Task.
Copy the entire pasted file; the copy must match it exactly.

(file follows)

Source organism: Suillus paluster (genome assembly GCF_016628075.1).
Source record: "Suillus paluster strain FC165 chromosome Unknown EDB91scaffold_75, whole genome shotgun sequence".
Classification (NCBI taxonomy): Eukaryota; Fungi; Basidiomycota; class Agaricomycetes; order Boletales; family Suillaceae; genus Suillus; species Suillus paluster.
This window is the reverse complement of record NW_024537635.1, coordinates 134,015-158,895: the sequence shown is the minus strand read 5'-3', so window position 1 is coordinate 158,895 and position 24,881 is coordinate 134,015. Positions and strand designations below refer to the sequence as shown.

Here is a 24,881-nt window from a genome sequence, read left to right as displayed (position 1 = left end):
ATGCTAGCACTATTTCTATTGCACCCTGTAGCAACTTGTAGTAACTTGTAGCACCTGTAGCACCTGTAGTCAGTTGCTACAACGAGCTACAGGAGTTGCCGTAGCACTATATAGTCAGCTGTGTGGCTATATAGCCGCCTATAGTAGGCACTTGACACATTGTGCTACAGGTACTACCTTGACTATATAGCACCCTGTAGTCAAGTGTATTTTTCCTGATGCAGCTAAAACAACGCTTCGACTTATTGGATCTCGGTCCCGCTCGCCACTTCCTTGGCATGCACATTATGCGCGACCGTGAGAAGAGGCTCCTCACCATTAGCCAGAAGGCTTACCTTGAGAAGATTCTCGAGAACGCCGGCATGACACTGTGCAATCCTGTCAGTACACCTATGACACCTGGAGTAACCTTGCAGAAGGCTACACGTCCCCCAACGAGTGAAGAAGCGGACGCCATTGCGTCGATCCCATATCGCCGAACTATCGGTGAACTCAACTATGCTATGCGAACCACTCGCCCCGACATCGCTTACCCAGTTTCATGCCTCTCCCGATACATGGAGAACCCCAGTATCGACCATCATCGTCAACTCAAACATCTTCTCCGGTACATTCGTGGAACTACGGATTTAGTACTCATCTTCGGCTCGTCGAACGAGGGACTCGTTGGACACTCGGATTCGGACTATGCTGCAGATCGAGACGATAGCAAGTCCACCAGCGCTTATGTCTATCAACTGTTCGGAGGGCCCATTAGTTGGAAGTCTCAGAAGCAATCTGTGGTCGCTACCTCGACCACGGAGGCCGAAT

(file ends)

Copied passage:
Source organism: Suillus paluster (genome assembly GCF_016628075.1).
Source record: "Suillus paluster strain FC165 chromosome Unknown EDB91scaffold_75, whole genome shotgun sequence".
Classification (NCBI taxonomy): Eukaryota; Fungi; Basidiomycota; class Agaricomycetes; order Boletales; family Suillaceae; genus Suillus; species Suillus paluster.
This window is the reverse complement of record NW_024537635.1, coordinates 134,015-158,895: the sequence shown is the minus strand read 5'-3', so window position 1 is coordinate 158,895 and position 24,881 is coordinate 134,015. Positions and strand designations below refer to the sequence as shown.

Here is a 24,881-nt window from a genome sequence, read left to right as displayed (position 1 = left end):
ATGCTAGCACTATTTCTATTGCACCCTGTAGCAACTTGTAGTAACTTGTAGCACCTGTAGCACCTGTAGTCAGTTGCTACAACGAGCTACAGGAGTTGCCGTAGCACTATATAGTCAGCTGTGTGGCTATATAGCCGCCTATAGTAGGCACTTGACACATTGTGCTACAGGTACTACCTTGACTATATAGCACCCTGTAGTCAAGTGTATTTTTCCTGATGCAGCTAAAACAACGCTTCGACTTATTGGATCTCGGTCCCGCTCGCCACTTCCTTGGCATGCACATTATGCGCGACCGTGAGAAGAGGCTCCTCACCATTAGCCAGAAGGCTTACCTTGAGAAGATTCTCGAGAACGCCGGCATGACACTGTGCAATCCTGTCAGTACACCTATGACACCTGGAGTAACCTTGCAGAAGGCTACACGTCCCCCAACGAGTGAAGAAGCGGACGCCATTGCGTCGATCCCATATCGCCGAACTATCGGTGAACTCAACTATGCTATGCGAACCACTCGCCCCGACATCGCTTACCCAGTTTCATGCCTCTCCCGATACATGGAGAACCCCAGTATCGACCATCATCGTCAACTCAAACATCTTCTCCGGTACATTCGTGGAACTACGGATTTAGTACTCATCTTCGGCTCGTCGAACGAGGGACTCGTTGGACACTCGGATTCGGACTATGCTGCAGATCGAGACGATAGCAAGTCCACCAGCGCTTATGTCTATCAACTGTTCGGAGGGCCCATTAGTTGGAAGTCTCAGAAGCAATCTGTGGTCGCTACCTCGACCACGGAGGCCGAAT